Joe Asunka: Well, I think the same here. That learning has been very steep for me. Coming into this space, being Black, African, Ghanaian, to be specific, it’s that sense of, am I an imposter here? And I think it is something that has stuck with me ever since I started a role at the Hewlett Foundation.
I started off with much of my interest in research, and so ending up in philanthropy in a position to make decisions about how to spend somebody else’s money, it felt so jarring in the first year. I just couldn’t imagine it. I couldn’t make new grants in the first year because I felt like, this is not right for me to do this. But, of course, over time I think now the culture within the Hewlett Foundation has allowed me to begin to grow out of that. I don’t think I’ve gotten fully out of it, but that sense of managing a portfolio of resources and making decisions about them as a Black Ghanaian, it just felt a little too much for me.
Joe Asunka: I know that in some ways, your experience as a Black woman, and myself, of course, I’m Black … I’m wondering how that has influenced your life in the foundation and also how it affects your grantmaking?
Althea Anderson: I think, at least in most of my professional career as both a researcher and a donor, based on lived experience, it was completely unacceptable to say that you were explicitly… your identity was impacting the decisions that you made. That was definitely seen as inappropriate, unethical. So I think in my experience as a Black woman, you had to downplay that your identity was shaping that, definitely never explicitly saying that that was the case.
Once we have a very public conversation about what I already understand to be the very structural nature of racism in our field, then it allows for you to say, “Okay, now I can actually authentically bring voice to how and why my identity also is important in this decision-making process,” instead of downplaying it and making it silent and overcoming all these stereotypes people have. People assume you come in here with an agenda because of your identity and instead of constantly negotiating and doing all this extra work around that, you can actually have an honest conversation. One, about the structures, the ideals, and ideologies that influence how we fund. Then also bring voice to the fact that you bring something unique to this given who you are.
So the last three years have been definitely like a roller coaster, because I think, also at this point in my life, I am used to a certain pace of change because of what I’ve experienced over the last 20 years. I think very different from millennials that have a different pace that they’re seeing. And it requires—even though I’m a Black woman, but I’m a middle-aged Black woman at this point— the ability to shift and seize the opportunities that are available now at a different pace than what I’ve experienced previously. There are some other things that I’ve experienced as well, but very interested to hear what your experience has been over five years in philanthropy.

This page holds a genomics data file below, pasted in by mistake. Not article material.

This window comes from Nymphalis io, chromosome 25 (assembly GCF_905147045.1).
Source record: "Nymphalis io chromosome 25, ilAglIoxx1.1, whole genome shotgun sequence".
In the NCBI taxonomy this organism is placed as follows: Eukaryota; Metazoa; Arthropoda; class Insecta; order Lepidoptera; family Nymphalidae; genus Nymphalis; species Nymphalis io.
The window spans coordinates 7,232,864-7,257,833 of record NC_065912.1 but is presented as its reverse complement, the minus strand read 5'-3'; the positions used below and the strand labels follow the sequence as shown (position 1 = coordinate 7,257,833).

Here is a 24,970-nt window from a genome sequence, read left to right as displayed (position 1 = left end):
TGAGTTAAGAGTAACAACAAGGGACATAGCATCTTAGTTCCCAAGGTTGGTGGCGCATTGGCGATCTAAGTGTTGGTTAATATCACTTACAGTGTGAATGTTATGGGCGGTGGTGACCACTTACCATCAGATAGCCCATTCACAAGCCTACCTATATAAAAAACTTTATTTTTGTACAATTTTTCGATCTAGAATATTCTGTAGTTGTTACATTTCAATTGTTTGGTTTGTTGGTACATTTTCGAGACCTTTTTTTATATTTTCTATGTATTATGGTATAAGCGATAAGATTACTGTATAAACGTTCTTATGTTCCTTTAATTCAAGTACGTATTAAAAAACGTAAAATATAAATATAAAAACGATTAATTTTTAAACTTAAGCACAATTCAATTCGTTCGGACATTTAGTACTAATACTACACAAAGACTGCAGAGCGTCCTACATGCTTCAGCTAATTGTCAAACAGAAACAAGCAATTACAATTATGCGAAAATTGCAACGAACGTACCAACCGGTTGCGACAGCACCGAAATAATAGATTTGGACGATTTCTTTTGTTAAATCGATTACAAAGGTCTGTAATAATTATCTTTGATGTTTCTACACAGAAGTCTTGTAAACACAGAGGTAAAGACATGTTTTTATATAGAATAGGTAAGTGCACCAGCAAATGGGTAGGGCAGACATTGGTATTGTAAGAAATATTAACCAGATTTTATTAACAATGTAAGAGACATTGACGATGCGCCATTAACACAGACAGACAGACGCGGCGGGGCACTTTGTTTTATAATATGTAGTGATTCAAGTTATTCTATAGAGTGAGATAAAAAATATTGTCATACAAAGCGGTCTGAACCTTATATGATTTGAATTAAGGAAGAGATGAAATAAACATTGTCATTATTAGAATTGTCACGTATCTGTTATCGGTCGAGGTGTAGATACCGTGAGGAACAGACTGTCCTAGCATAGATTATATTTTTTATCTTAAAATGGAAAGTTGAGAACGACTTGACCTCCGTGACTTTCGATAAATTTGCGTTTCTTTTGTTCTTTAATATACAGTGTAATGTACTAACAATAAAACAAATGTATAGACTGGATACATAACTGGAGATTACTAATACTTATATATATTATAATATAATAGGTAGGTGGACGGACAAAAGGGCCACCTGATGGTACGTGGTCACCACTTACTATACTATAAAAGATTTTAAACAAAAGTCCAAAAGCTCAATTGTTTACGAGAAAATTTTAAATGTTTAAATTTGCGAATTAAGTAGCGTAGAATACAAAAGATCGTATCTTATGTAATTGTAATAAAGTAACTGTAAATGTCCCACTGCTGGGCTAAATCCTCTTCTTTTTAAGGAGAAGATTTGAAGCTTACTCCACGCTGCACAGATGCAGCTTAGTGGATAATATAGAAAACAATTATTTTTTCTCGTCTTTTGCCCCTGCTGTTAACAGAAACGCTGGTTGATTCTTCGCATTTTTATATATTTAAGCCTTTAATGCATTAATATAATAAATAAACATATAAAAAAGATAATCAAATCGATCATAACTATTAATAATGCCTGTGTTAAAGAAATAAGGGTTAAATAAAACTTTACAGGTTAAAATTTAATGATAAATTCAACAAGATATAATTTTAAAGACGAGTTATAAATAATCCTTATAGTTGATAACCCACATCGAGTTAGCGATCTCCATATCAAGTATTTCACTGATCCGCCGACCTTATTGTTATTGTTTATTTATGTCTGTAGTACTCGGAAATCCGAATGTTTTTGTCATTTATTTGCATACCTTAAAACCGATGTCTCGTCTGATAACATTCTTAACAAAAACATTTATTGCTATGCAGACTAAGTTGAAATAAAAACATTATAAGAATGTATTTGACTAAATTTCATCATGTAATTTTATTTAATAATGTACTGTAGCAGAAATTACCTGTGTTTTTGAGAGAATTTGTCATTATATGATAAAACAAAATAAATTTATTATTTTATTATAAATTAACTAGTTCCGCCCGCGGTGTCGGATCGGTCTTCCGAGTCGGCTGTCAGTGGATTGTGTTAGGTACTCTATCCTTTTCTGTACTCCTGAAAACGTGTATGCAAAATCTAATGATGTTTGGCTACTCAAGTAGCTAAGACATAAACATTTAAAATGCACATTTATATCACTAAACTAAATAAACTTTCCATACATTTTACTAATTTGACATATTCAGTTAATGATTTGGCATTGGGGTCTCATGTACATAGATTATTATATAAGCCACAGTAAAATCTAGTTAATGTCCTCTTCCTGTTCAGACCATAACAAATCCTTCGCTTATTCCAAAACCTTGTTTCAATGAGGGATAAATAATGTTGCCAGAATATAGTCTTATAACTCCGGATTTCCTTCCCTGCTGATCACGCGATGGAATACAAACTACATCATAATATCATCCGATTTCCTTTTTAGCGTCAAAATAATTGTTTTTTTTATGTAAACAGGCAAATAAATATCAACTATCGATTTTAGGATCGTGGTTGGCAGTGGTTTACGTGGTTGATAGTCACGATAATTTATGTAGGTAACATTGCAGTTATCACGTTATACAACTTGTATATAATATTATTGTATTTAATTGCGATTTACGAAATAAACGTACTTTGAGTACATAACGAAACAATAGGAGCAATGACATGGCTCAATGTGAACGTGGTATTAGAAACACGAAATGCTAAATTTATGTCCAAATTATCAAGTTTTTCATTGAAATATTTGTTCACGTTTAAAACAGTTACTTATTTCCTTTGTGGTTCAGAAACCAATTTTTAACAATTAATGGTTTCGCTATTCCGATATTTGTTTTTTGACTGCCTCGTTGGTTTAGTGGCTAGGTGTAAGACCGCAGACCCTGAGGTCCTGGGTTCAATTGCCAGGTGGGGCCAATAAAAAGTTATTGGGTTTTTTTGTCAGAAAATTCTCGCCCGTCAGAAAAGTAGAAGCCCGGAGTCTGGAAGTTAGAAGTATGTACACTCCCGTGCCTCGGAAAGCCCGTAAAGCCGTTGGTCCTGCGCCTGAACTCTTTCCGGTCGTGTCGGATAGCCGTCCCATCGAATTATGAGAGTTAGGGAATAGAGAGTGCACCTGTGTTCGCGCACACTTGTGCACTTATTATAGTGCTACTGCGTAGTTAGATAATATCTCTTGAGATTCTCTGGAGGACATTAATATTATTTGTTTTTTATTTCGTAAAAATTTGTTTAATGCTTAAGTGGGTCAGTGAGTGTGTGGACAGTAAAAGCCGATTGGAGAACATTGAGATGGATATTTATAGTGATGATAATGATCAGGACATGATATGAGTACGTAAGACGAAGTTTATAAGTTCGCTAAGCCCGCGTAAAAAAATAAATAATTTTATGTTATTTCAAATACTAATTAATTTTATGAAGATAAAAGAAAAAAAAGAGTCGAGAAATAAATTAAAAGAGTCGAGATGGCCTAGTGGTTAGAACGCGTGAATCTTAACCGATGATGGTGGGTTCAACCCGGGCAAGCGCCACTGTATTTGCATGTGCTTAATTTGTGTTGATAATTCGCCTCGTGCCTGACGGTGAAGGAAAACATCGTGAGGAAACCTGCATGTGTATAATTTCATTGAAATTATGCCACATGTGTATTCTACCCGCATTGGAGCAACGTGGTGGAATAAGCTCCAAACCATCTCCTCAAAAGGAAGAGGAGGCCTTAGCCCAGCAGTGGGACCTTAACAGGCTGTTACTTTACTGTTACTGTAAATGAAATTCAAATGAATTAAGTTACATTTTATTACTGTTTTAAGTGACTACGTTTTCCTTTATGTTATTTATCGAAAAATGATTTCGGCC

Joe Asunka: Yeah. Both at the foundation, but philanthropy in general, I do think when you are Black in this space, sometimes it’s so easy to stand out in whatever space you find yourself. When I first joined the foundation the population of people of my color was not as much as it is now—[and that change] has been hugely appreciated by me because it does make you feel like you can bring yourself fully to work knowing that you have people who look like you. I think it’s an important thing to consider when you’re working within an institution.
I think the climax of it, of course, was when we did the collaborative grantmaking for the racial equity programming. I was like, “Okay, now I’m in this group with all these folks who look like me. We’re making decisions.” I think that was one of the points when I felt more comfortable in making decisions about somebody’s money, how to spend somebody’s money. Before then, I used to make the grants within my team, which was certainly cross-collaborative and we talk about these grants and who to fund and the like, but just having people of your race sitting together and having to make these decisions reinforces that sense of me being comfortable really making these decisions because I was hired for the fact that I had expertise to make decisions about these grants, and I shouldn’t let my race get in the way.
Secondly, yes, as you rightly pointed out, is there a sense that I’m coming in here with an agenda? Because if my emphasis has been to increase more funding to African institutions, should I be explicit about that? I think in the initial stages, I just couldn’t be explicit about it. It felt … I’m not even sure what word to use… self-serving to say that I want to increase funding to African institutions. Why do I want to do that?
So in some ways, even though initially there was a lot of support … Ruth [Levine, former Global Development Program Director] was very supportive of my grantmaking decisions, which made it much easier to just go for it and say, “You know what? I’m going to increase more funding to African institutions,” without that level of hesitation. But without that, it’s really difficult to just come out explicitly to say, “This is what I want to do, because, well, this is aligned with the strategy, and if that is aligned with the strategy, why not pursue it?”